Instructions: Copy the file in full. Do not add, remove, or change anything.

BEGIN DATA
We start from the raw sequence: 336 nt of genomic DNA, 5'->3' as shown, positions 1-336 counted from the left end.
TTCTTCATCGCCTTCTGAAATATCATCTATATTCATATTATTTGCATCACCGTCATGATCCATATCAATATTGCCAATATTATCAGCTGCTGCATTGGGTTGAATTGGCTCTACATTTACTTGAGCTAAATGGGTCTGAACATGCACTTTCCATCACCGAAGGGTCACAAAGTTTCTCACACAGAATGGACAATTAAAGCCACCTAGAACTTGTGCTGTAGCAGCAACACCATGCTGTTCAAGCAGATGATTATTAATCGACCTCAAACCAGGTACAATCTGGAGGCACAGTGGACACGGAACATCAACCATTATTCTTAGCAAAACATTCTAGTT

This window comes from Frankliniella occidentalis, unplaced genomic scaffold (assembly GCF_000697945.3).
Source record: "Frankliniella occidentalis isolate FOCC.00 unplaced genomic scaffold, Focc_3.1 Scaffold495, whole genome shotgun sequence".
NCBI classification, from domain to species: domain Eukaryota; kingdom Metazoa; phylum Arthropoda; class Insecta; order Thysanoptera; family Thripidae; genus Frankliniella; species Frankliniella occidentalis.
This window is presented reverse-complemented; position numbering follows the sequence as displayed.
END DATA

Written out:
We start from the raw sequence: 336 nt of genomic DNA, 5'->3' as shown, positions 1-336 counted from the left end.
TTCTTCATCGCCTTCTGAAATATCATCTATATTCATATTATTTGCATCACCGTCATGATCCATATCAATATTGCCAATATTATCAGCTGCTGCATTGGGTTGAATTGGCTCTACATTTACTTGAGCTAAATGGGTCTGAACATGCACTTTCCATCACCGAAGGGTCACAAAGTTTCTCACACAGAATGGACAATTAAAGCCACCTAGAACTTGTGCTGTAGCAGCAACACCATGCTGTTCAAGCAGATGATTATTAATCGACCTCAAACCAGGTACAATCTGGAGGCACAGTGGACACGGAACATCAACCATTATTCTTAGCAAAACATTCTAGTT

This window comes from Frankliniella occidentalis, unplaced genomic scaffold (assembly GCF_000697945.3).
Source record: "Frankliniella occidentalis isolate FOCC.00 unplaced genomic scaffold, Focc_3.1 Scaffold495, whole genome shotgun sequence".
NCBI classification, from domain to species: domain Eukaryota; kingdom Metazoa; phylum Arthropoda; class Insecta; order Thysanoptera; family Thripidae; genus Frankliniella; species Frankliniella occidentalis.
This window is presented reverse-complemented; position numbering follows the sequence as displayed.